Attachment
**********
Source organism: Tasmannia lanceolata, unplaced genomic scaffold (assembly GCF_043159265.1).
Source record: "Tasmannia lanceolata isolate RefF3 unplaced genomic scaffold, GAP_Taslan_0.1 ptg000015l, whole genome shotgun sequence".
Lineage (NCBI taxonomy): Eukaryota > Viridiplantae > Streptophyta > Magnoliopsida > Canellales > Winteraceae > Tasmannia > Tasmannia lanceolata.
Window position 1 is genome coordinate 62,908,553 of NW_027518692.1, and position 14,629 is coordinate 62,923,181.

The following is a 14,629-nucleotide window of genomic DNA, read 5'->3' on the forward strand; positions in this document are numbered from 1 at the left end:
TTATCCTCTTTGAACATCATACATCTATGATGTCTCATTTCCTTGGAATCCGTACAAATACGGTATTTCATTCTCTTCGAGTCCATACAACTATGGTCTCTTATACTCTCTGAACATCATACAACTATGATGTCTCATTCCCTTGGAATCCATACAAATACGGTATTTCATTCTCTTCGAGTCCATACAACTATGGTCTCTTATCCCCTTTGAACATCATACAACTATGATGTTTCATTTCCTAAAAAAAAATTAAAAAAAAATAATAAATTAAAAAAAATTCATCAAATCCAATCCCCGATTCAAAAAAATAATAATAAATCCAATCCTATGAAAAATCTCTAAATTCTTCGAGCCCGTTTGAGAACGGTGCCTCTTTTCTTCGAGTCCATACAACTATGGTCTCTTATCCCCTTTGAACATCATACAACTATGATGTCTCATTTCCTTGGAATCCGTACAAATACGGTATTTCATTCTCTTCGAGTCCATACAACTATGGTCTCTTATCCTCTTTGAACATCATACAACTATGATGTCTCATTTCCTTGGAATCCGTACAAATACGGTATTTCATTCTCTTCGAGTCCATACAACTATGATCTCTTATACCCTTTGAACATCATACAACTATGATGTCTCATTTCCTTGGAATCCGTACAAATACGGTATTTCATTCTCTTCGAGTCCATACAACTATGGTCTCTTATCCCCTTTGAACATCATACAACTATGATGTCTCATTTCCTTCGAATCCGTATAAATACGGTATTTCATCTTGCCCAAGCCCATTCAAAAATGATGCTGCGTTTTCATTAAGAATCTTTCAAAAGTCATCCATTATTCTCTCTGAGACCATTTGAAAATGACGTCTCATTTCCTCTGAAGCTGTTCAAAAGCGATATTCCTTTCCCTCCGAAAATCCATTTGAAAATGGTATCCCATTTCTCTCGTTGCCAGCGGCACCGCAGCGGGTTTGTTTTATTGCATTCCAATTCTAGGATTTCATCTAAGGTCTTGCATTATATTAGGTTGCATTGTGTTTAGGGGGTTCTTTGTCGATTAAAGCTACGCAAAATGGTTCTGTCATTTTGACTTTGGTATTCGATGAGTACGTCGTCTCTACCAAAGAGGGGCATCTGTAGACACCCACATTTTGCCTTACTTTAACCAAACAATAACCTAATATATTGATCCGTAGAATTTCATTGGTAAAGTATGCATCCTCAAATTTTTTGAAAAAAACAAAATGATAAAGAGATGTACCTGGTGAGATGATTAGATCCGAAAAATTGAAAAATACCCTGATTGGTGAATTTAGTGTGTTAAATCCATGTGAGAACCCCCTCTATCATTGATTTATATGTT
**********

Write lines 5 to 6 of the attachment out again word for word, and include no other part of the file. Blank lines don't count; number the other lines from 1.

The following is a 14,629-nucleotide window of genomic DNA, read 5'->3' on the forward strand; positions in this document are numbered from 1 at the left end:
TTATCCTCTTTGAACATCATACATCTATGATGTCTCATTTCCTTGGAATCCGTACAAATACGGTATTTCATTCTCTTCGAGTCCATACAACTATGGTCTCTTATACTCTCTGAACATCATACAACTATGATGTCTCATTCCCTTGGAATCCATACAAATACGGTATTTCATTCTCTTCGAGTCCATACAACTATGGTCTCTTATCCCCTTTGAACATCATACAACTATGATGTTTCATTTCCTAAAAAAAAATTAAAAAAAAATAATAAATTAAAAAAAATTCATCAAATCCAATCCCCGATTCAAAAAAATAATAATAAATCCAATCCTATGAAAAATCTCTAAATTCTTCGAGCCCGTTTGAGAACGGTGCCTCTTTTCTTCGAGTCCATACAACTATGGTCTCTTATCCCCTTTGAACATCATACAACTATGATGTCTCATTTCCTTGGAATCCGTACAAATACGGTATTTCATTCTCTTCGAGTCCATACAACTATGGTCTCTTATCCTCTTTGAACATCATACAACTATGATGTCTCATTTCCTTGGAATCCGTACAAATACGGTATTTCATTCTCTTCGAGTCCATACAACTATGATCTCTTATACCCTTTGAACATCATACAACTATGATGTCTCATTTCCTTGGAATCCGTACAAATACGGTATTTCATTCTCTTCGAGTCCATACAACTATGGTCTCTTATCCCCTTTGAACATCATACAACTATGATGTCTCATTTCCTTCGAATCCGTATAAATACGGTATTTCATCTTGCCCAAGCCCATTCAAAAATGATGCTGCGTTTTCATTAAGAATCTTTCAAAAGTCATCCATTATTCTCTCTGAGACCATTTGAAAATGACGTCTCATTTCCTCTGAAGCTGTTCAAAAGCGATATTCCTTTCCCTCCGAAAATCCATTTGAAAATGGTATCCCATTTCTCTCGTTGCCAGCGGCACCGCAGCGGGTTTGTTTTATTGCATTCCAATTCTAGGATTTCATCTAAGGTCTTGCATTATATTAGGTTGCATTGTGTTTAGGGGGTTCTTTGTCGATTAAAGCTACGCAAAATGGTTCTGTCATTTTGACTTTGGTATTCGATGAGTACGTCGTCTCTACCAAAGAGGGGCATCTGTAGACACCCACATTTTGCCTTACTTTAACCAAACAATAACCTAATATATTGATCCGTAGAATTTCATTGGTAAAGTATGCATCCTCAAATTTTTTGAAAAAAACAAAATGATAAAGAGATGTACCTGGTGAGATGATTAGATCCGAAAAATTGAAAAATACCCTGATTGGTGAATTTAGTGTGTTAAATCCATGTGAGAACCCCCTCTATCATTGATTTATATGTT